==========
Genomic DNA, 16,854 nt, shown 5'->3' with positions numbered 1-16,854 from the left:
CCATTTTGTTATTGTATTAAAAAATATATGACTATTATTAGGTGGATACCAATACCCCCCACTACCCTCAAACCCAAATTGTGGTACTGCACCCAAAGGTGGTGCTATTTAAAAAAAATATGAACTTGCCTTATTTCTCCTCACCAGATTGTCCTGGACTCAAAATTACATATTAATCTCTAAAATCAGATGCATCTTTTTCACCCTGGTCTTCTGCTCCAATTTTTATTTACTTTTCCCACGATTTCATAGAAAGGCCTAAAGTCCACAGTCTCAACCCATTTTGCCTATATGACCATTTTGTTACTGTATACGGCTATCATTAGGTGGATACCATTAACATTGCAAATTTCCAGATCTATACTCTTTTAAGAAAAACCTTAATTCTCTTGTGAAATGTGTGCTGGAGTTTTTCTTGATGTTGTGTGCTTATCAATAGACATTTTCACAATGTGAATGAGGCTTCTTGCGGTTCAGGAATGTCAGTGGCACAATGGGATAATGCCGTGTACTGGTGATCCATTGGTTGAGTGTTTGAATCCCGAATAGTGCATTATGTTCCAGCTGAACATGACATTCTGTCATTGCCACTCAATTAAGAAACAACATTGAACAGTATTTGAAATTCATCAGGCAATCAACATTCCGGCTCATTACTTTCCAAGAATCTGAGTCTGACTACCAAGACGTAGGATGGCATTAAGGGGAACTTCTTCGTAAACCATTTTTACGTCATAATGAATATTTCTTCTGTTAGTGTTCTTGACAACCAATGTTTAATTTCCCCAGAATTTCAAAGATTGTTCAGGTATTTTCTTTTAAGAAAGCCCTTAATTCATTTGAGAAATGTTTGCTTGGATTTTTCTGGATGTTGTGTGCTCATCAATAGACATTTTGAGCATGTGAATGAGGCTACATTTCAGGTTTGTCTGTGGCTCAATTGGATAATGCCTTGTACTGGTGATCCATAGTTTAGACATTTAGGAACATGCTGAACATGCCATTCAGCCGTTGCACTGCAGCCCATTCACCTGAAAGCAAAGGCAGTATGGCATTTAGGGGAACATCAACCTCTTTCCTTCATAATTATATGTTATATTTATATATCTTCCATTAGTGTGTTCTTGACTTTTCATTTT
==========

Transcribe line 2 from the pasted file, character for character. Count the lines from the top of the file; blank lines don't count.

CCATTTTGTTATTGTATTAAAAAATATATGACTATTATTAGGTGGATACCAATACCCCCCACTACCCTCAAACCCAAATTGTGGTACTGCACCCAAAGGTGGTGCTATTTAAAAAAAATATGAACTTGCCTTATTTCTCCTCACCAGATTGTCCTGGACTCAAAATTACATATTAATCTCTAAAATCAGATGCATCTTTTTCACCCTGGTCTTCTGCTCCAATTTTTATTTACTTTTCCCACGATTTCATAGAAAGGCCTAAAGTCCACAGTCTCAACCCATTTTGCCTATATGACCATTTTGTTACTGTATACGGCTATCATTAGGTGGATACCATTAACATTGCAAATTTCCAGATCTATACTCTTTTAAGAAAAACCTTAATTCTCTTGTGAAATGTGTGCTGGAGTTTTTCTTGATGTTGTGTGCTTATCAATAGACATTTTCACAATGTGAATGAGGCTTCTTGCGGTTCAGGAATGTCAGTGGCACAATGGGATAATGCCGTGTACTGGTGATCCATTGGTTGAGTGTTTGAATCCCGAATAGTGCATTATGTTCCAGCTGAACATGACATTCTGTCATTGCCACTCAATTAAGAAACAACATTGAACAGTATTTGAAATTCATCAGGCAATCAACATTCCGGCTCATTACTTTCCAAGAATCTGAGTCTGACTACCAAGACGTAGGATGGCATTAAGGGGAACTTCTTCGTAAACCATTTTTACGTCATAATGAATATTTCTTCTGTTAGTGTTCTTGACAACCAATGTTTAATTTCCCCAGAATTTCAAAGATTGTTCAGGTATTTTCTTTTAAGAAAGCCCTTAATTCATTTGAGAAATGTTTGCTTGGATTTTTCTGGATGTTGTGTGCTCATCAATAGACATTTTGAGCATGTGAATGAGGCTACATTTCAGGTTTGTCTGTGGCTCAATTGGATAATGCCTTGTACTGGTGATCCATAGTTTAGACATTTAGGAACATGCTGAACATGCCATTCAGCCGTTGCACTGCAGCCCATTCACCTGAAAGCAAAGGCAGTATGGCATTTAGGGGAACATCAACCTCTTTCCTTCATAATTATATGTTATATTTATATATCTTCCATTAGTGTGTTCTTGACTTTTCATTTT